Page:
Constructing Identity on the Border
When Miguel Pillado was 16, his family returned to the United States, where he was born, from Mexico, where he’d grown up. His Mexican American peers at the Los Angeles high school he attended looked like him, he says, but refused to speak Spanish. He spoke no English.
“That was the first moment in which I felt difference,” says Pillado, assistant professor of modern languages and literatures. “Even though, within the spectrum of the United States, Mexican Americans are a marginalized group of people, when I came here there was also a hierarchy within this same group.”
This experience sparked Pillado’s interest in cultural studies and the issue of internal hierarchies. Today, he specializes in contemporary Mexican literature, with a focus on border studies and migration. He is writing a book, tentatively titled La Ciudad de Una y Mil Caras (The City of a Thousand and One Faces), which explores the works of four writers from Tijuana, Mexico, and their development of new discourses of border identity on the Mexican side of the U.S./Mexican border.
“It has to do with self-perception of identity,” Pillado says. “How do people on the Mexican side of the border perceive themselves, and what kind of discourses do they use to differentiate themselves from the people that live on the border on the American side?”
Situated just 20 miles south of San Diego, Tijuana has long served as a recreation destination for Americans, with the reputation for being a “sin city,” a place where tourists can gamble, drink and have an “exotic experience of Mexico,” says Pillado. That stereotype, he says, has shaped the international image of the city. The perception within Mexico, however, is that Tijuana is “a city through which American culture filters and contaminates and pollutes Mexican identity and Mexican culture.”
The writers Pillado studies—Federico Campbell, Luis Humberto Crosthwhite, Rosina Conde and Heriberto Yépez—attempt to break down these stereotypes and portray Tijuana as they see it: a “normal” place where regular people live, work and play.
Each author addresses different aspects of life in Tijuana. Rosina Conde, for example, presents Tijuana as “a city [with] a very patriarchal society that resembles the machismo that’s taken over the rest of the country,” says Pillado. “She goes into exploring that side of Tijuana, how machismo is present in every single family that lives there, and [how] it kind of shapes the society as well.”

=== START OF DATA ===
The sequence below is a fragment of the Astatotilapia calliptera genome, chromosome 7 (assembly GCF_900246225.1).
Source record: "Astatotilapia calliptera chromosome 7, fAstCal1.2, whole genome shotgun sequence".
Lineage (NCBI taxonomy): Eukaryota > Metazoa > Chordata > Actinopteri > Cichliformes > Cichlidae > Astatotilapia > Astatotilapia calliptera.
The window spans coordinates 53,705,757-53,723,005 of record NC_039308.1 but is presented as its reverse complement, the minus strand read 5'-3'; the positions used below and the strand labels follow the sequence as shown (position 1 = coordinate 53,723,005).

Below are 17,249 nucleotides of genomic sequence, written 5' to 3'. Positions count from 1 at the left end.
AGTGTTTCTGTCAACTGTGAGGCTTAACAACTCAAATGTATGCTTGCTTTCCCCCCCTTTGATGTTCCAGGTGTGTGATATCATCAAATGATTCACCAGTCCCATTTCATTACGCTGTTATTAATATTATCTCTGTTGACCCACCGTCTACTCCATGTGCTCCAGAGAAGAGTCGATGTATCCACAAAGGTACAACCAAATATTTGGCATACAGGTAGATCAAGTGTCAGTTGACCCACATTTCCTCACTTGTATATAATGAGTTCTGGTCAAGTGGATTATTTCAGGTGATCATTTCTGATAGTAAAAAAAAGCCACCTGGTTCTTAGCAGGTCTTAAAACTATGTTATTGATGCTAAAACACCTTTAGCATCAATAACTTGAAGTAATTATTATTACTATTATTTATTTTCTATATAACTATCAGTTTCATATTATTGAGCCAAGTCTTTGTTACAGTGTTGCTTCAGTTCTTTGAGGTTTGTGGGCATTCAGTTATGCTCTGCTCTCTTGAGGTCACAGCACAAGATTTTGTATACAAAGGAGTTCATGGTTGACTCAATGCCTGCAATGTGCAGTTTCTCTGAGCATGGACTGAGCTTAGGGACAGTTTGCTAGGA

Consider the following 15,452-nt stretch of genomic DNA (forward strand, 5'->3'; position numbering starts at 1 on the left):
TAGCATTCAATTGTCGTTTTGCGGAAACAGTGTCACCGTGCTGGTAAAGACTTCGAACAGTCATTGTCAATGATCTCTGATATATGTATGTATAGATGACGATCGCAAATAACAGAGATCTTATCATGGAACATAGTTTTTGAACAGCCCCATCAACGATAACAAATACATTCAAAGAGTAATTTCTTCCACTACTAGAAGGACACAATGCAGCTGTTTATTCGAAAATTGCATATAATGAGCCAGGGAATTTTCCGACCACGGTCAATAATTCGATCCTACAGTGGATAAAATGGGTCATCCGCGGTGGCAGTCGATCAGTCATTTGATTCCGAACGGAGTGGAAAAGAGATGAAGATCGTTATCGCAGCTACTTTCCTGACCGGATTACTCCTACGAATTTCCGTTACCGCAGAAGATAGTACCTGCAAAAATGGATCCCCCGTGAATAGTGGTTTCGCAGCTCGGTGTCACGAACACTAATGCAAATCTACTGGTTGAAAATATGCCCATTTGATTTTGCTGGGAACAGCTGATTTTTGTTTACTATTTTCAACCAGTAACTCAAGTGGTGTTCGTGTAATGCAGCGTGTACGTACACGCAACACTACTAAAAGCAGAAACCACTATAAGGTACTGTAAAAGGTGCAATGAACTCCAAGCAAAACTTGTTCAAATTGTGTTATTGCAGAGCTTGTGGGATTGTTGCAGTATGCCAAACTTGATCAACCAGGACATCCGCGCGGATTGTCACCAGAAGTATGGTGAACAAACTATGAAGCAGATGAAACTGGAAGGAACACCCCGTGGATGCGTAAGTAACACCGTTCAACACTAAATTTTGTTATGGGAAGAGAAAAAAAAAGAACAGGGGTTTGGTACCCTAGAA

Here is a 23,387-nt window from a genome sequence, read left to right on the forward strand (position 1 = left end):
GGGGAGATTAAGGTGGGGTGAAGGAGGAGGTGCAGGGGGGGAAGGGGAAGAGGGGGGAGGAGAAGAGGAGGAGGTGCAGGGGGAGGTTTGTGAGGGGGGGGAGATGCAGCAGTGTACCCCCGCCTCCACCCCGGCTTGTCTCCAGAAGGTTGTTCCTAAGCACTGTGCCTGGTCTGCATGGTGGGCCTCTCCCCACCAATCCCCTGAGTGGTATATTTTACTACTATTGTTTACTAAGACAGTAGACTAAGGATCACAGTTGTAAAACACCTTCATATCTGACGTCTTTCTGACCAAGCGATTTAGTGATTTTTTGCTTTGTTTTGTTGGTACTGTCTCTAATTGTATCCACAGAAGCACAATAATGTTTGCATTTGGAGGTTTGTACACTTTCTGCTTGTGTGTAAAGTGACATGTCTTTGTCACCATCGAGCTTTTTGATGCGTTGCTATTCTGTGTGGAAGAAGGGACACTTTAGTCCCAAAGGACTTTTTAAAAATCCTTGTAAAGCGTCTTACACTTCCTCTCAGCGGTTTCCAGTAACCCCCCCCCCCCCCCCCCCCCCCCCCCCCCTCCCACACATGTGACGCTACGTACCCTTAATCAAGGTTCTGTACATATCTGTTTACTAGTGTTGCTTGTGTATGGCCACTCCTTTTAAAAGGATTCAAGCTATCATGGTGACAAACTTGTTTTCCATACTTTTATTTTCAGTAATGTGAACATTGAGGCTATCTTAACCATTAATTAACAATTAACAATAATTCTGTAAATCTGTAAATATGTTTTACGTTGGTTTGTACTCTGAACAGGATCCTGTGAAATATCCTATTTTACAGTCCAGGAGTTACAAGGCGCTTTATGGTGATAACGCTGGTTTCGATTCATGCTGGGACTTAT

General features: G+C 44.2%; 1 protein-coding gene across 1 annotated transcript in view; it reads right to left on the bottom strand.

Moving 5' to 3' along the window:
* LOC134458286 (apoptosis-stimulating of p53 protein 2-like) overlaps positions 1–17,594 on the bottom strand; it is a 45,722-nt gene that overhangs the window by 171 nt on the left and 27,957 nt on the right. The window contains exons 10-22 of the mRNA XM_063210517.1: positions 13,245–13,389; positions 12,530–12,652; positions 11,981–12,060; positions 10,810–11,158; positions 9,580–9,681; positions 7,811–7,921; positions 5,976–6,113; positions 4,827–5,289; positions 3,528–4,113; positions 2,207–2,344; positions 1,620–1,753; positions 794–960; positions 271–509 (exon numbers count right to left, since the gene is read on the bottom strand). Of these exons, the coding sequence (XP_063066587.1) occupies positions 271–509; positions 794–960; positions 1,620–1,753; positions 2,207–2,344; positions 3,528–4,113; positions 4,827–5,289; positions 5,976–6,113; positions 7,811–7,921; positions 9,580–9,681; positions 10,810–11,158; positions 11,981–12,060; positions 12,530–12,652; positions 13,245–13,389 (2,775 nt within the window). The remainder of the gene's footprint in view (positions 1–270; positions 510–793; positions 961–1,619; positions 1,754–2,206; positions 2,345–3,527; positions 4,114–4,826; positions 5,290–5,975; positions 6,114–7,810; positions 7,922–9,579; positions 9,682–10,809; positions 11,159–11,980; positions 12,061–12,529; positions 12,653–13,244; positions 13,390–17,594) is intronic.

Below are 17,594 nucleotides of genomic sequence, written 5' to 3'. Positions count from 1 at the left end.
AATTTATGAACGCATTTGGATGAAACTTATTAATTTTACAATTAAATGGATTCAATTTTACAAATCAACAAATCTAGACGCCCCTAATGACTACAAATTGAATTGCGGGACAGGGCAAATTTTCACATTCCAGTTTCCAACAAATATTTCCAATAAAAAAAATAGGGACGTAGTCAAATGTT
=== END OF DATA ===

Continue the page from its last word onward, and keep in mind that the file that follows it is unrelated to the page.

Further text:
An Unexpected Connection
Conversations with the writers have enhanced Pillado’s analysis of their work, providing a more in-depth sense of their methods and motivations. As it turns out, a serendipitous series of events delivered one of the writers practically to his own doorstep.
While Pillado was in graduate school at the University of California, Berkeley, he read an essay penned by Heriberto Yépez that helped direct the focus of his research. The essay addressed how the metaphor of the border developed by Chicano (Mexican American) writers in the United States had become a “hegemonic model of representation for the whole people that live on both sides of the border,” and how Mexican Americans, many of whom come from Mexican working class families who migrated to the U.S., return to Tijuana to spend money and “perform the American Dream show.”
“I saw the conflict there,” says Pillado. “I got more into reading literature from Tijuana, and I started tracing connections and differences with the literature produced by the Chicano writers.”
Three years into Pillado’s studies, Yépez himself arrived at Berkeley as a Ph.D. student, having already published numerous books.
“After that,” says Pillado, “the project kind of took shape.”
The conflict he noticed while reading Yépez’s essay became more personal when he visited Tijuana to conduct his research. This, he says, further motivated his project.
“I found myself in this kind of in between,” he says. “I had grown up in Mexico, but then at that time I had already spent the second half of my life in the U.S. I was the one going to Tijuana as a researcher, but also I was coming back to Mexico from a position of privilege. … I was aware of what I was representing in Tijuana: I was just one more client, one tourist. … It’s a little bit complex.”
In the end, says Pillado, his book is like a collage representing the entire city.
“On the one hand I’m dealing with how these writers from this city try to break down the myths around the city,” he says. “On the other hand, it’s about how they are constructing an identity that is about themselves [and] about their community that is different from other discourses that are trying to be imposed upon them.”
Illustration by Charles Glaubitz